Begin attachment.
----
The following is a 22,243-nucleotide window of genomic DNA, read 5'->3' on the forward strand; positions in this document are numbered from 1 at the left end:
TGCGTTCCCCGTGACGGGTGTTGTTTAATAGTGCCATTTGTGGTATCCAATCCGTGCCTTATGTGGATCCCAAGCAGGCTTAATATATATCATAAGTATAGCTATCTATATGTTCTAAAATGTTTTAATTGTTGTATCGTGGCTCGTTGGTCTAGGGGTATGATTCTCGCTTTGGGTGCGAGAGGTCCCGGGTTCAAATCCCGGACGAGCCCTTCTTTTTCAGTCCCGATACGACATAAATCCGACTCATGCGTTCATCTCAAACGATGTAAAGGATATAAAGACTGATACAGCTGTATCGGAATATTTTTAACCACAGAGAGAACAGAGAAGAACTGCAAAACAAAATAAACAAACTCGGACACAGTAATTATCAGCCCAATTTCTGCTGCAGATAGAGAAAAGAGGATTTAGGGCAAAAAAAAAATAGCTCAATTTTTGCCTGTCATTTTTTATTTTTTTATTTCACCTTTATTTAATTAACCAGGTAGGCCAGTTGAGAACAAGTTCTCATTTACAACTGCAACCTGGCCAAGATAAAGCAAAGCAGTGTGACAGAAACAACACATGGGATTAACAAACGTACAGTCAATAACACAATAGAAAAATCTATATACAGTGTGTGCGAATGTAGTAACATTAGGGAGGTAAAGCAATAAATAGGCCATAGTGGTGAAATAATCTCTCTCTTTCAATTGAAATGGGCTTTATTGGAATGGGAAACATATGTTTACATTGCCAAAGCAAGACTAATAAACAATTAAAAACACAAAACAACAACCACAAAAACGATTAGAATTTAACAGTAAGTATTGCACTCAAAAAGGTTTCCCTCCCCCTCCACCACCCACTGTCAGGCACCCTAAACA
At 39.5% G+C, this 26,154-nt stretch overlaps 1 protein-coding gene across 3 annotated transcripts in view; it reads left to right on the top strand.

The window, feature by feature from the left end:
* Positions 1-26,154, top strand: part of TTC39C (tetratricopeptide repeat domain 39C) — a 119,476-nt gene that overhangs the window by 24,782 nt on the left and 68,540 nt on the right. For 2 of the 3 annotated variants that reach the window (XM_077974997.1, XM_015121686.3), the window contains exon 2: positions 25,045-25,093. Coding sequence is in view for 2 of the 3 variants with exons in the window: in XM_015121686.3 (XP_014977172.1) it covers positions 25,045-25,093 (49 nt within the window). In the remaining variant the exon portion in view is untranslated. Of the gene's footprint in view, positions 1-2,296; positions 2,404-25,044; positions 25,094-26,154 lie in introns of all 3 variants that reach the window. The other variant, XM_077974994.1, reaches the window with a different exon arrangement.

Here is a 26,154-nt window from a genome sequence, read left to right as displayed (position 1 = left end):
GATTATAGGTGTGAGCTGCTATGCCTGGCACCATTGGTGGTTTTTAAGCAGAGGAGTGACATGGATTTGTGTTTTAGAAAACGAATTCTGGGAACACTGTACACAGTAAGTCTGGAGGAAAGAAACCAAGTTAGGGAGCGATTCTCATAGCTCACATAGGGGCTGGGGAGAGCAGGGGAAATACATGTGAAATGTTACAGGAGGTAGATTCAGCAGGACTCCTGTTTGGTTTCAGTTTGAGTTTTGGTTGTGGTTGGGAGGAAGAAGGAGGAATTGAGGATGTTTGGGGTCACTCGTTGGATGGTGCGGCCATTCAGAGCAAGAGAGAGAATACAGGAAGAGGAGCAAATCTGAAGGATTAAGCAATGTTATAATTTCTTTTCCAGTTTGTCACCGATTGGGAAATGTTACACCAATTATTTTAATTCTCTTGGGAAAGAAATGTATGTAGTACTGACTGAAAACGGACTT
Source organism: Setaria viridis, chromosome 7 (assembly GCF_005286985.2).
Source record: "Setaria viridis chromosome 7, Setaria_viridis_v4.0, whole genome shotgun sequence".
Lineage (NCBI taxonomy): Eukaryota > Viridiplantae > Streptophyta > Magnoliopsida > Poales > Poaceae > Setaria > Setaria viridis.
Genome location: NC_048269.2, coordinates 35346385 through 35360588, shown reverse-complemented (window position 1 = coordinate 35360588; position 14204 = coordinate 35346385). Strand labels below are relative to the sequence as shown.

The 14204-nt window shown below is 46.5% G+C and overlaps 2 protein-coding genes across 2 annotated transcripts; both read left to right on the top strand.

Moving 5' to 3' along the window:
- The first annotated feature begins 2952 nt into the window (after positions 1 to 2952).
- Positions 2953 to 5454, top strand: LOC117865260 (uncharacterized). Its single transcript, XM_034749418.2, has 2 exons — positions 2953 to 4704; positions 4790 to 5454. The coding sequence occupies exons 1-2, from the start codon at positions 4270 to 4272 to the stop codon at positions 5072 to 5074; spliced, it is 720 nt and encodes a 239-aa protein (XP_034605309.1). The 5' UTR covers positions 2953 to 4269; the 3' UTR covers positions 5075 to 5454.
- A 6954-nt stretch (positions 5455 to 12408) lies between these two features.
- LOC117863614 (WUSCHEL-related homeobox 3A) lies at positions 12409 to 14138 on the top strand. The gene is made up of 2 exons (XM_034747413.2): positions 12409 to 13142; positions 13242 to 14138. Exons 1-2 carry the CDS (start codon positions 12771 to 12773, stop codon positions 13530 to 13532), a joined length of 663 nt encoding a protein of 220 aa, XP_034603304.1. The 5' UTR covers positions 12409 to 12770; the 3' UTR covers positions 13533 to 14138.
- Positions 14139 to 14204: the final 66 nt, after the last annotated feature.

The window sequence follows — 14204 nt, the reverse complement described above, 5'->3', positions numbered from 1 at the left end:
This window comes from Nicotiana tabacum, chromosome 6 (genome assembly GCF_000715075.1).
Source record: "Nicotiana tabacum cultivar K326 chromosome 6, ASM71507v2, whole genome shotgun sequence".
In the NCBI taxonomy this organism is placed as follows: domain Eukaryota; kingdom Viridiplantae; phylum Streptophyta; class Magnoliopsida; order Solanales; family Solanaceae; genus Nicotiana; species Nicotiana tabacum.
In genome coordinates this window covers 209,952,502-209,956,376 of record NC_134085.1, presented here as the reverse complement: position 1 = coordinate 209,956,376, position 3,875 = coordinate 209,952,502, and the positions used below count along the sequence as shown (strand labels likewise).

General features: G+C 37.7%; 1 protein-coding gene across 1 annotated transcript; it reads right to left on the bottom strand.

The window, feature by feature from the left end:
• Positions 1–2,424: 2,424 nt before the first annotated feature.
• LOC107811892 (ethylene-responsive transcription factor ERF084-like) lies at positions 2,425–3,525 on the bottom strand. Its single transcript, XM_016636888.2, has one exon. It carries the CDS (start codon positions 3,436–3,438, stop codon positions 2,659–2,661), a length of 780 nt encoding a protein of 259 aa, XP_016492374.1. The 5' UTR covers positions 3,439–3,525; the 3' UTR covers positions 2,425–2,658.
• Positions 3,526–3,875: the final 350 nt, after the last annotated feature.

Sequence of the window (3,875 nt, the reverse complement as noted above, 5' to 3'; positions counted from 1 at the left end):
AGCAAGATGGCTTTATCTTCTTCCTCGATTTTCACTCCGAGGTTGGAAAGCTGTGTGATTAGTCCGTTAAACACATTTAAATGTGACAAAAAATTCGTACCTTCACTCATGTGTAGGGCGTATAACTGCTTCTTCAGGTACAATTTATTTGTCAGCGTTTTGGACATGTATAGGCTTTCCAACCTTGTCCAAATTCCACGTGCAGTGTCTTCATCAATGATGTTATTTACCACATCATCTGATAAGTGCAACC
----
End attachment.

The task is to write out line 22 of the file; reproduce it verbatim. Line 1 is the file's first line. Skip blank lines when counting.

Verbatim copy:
In the NCBI taxonomy this organism is placed as follows: domain Eukaryota; kingdom Viridiplantae; phylum Streptophyta; class Magnoliopsida; order Solanales; family Solanaceae; genus Nicotiana; species Nicotiana tabacum.